For a patient with ALS, access to a computer can be challenging and change as the disease progresses. Simple modifications or alternative devices may be needed at first, with more advanced adaptations required later. Maintaining access is important, as it can allow a patient to continue recreational activities and games, stay connected with family and friends through email and social media, and research information.

Built-in Accessibility Features

The use of built-in accessibility features can help accommodate changes in motor skills. A basic example is the use of Sticky Keys. This allows keys that are typically pressed simultaneously 9i.e. Shift and a letter to capitalize) to be pressed in sequence. This can be a very handy tip when motor control in one hand has declined more rapidly than the other. A similar set of accessibility features exists in both the Winds and Mac platforms.


Windows 8 (On-Screen Keyboard. Mouse Keys, Sticky Keys, Speech Recognition)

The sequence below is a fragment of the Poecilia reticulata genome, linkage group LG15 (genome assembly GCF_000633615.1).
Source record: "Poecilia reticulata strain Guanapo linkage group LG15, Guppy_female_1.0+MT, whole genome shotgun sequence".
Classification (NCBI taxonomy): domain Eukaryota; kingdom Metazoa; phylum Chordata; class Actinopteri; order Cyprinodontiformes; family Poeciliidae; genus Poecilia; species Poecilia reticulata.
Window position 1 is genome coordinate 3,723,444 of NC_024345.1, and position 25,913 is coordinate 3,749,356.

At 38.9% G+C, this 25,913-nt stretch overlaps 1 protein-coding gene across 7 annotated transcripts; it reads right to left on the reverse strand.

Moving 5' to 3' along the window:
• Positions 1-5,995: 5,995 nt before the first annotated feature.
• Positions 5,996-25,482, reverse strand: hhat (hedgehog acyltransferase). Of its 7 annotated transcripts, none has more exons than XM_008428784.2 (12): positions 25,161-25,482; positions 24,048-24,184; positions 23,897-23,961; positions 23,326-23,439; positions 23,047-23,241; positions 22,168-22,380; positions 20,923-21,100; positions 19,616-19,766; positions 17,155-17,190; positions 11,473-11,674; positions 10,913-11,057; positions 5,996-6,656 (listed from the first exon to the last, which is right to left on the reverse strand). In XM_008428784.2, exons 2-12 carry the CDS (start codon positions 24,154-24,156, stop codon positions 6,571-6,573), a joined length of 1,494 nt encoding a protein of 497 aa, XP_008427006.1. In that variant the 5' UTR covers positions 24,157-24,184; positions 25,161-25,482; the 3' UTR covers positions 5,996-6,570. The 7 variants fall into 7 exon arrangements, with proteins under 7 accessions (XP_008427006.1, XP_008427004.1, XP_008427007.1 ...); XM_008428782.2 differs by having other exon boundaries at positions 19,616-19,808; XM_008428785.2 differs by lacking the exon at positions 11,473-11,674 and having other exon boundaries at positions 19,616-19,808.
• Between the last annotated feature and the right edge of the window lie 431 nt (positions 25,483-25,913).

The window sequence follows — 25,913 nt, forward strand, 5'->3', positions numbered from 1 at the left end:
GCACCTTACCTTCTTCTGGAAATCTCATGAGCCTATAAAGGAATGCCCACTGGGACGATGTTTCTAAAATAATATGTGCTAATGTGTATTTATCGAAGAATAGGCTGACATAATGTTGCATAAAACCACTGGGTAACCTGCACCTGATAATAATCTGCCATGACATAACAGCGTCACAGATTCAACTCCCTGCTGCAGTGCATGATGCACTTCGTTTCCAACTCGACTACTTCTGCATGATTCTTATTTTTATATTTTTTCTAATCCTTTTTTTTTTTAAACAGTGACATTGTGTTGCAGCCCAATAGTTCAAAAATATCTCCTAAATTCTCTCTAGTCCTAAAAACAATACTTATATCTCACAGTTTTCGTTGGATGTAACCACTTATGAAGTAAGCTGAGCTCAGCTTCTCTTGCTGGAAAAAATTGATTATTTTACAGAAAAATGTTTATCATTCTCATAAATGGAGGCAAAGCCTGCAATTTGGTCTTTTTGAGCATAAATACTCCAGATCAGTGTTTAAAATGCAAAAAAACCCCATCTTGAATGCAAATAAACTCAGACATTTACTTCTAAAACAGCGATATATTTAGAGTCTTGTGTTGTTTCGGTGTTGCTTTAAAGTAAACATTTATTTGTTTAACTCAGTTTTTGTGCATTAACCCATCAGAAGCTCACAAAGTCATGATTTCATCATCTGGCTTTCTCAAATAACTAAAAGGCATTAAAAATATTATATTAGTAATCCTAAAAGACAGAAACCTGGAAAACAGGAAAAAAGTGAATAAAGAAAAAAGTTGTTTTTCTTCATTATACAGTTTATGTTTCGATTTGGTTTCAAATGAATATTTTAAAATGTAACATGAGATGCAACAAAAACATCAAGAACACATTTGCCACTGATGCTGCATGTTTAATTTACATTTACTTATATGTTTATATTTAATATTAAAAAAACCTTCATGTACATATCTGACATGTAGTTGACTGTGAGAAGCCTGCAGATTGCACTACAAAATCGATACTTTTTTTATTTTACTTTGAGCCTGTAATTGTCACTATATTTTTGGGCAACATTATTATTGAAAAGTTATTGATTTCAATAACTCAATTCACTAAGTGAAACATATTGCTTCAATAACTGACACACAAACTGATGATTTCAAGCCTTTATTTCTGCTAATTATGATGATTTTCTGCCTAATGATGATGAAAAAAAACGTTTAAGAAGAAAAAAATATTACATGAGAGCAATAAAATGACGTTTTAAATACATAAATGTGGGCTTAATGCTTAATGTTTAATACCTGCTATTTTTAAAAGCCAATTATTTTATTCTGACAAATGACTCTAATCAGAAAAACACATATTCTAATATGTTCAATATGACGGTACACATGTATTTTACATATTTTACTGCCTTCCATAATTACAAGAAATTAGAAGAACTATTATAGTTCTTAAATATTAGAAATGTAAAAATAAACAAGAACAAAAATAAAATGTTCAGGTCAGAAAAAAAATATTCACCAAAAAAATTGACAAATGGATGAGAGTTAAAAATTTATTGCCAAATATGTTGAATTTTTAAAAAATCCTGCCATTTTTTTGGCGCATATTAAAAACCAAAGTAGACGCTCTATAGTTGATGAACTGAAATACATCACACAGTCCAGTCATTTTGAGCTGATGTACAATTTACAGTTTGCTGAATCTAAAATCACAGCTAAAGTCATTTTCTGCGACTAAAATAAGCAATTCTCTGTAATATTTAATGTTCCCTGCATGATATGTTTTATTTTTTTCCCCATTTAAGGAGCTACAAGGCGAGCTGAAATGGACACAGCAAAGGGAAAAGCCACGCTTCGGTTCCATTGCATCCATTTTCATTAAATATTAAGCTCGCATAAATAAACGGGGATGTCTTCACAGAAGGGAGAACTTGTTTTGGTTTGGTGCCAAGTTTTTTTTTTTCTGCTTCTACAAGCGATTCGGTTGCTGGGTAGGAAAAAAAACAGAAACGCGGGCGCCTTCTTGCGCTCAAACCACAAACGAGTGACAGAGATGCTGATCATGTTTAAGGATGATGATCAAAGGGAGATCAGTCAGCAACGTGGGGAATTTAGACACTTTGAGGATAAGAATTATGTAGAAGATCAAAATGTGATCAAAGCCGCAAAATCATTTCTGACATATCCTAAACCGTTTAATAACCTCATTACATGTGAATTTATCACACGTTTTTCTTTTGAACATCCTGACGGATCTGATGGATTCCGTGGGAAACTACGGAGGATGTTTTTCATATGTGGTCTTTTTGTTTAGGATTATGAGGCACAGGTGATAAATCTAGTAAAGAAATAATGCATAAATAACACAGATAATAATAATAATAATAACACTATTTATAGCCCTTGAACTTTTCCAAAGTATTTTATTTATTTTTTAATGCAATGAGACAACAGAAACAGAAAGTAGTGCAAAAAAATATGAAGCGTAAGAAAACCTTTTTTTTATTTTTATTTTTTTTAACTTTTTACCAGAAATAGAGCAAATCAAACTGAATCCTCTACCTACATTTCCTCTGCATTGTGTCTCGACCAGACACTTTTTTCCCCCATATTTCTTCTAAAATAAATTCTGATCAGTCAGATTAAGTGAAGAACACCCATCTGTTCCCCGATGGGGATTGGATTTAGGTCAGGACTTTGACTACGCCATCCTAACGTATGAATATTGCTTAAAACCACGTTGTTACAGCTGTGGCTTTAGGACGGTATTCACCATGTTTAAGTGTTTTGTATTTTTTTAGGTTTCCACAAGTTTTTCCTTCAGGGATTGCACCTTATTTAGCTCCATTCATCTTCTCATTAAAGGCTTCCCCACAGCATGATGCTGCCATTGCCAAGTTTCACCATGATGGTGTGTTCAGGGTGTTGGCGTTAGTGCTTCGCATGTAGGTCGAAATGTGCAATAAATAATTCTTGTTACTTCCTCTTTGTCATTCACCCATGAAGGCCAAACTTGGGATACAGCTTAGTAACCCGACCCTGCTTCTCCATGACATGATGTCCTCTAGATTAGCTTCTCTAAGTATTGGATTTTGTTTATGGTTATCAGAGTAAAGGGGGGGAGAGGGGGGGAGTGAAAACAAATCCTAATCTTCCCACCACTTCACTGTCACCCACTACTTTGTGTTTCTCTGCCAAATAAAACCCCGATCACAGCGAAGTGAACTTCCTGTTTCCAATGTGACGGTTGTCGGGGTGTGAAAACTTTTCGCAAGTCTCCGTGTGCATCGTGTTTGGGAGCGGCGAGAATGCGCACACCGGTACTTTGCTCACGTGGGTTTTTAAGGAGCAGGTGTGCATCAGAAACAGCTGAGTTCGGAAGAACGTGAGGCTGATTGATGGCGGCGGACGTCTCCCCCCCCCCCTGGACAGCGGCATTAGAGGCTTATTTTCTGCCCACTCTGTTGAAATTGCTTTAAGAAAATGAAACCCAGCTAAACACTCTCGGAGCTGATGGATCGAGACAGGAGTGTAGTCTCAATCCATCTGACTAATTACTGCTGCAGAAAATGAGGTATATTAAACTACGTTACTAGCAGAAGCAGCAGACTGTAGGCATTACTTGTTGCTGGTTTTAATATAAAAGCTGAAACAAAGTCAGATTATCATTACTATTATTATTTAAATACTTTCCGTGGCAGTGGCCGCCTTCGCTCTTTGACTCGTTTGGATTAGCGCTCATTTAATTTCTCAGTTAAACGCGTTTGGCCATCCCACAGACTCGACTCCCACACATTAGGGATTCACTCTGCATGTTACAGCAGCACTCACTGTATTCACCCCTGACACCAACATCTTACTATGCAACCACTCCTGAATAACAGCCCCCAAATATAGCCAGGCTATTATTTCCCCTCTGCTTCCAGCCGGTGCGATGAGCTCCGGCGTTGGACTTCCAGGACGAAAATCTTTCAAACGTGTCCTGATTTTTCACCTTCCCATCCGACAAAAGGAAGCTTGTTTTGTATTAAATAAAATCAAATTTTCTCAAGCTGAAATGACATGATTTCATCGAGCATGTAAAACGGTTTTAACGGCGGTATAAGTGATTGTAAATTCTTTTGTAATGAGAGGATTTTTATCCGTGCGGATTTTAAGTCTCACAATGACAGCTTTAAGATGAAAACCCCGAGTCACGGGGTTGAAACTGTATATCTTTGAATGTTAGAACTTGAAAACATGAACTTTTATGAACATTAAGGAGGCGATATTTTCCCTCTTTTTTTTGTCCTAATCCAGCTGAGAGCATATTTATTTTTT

Windows 7 (On-Screen Keyboard, Mouse Keys, Sticky Keys, Speech Recognition)


OS X (Switch Control, Slow keys, Sticky Keys, Dictation Commands, Onscreen Keyboard)

Mouse Control


BIGtrack Trackball

Kensington Expert Mouse

Kensington SlimBlade Trackball

Logitech Trackman Marble

OPTIMAX Wireless Rollerball


n-ABLER Pro Joystick

Optima Joystick

Optimax Wireless Joystick

Head Controlled

HeadMouse Extreme – Bundle with SofType


Eye Controlled

PC EyeGo

Other Mouse Control Tips

Text Entry

Typing Aids

Alimed Clear View Typing Aid

Slip-On Typing Aid

Typing Aid


Utensil Holder (insert pencil with eraser pointing out)

Onscreen Keyboards

SofType 5 (Windows)

KeyStrokes (Mac)

REACH (Windows)

SwitchXS (Mac)

Small Keyboards

Bluetooth Mini-Keyboard with Keyguard

SlimTouch Mini Keyboard

Maltron Single Finger/Mouthstick Keyboard

Rii Mini Keyboard


Fentek Keyguards

Turning Point Technology Keyguards

Other Computer Access Tips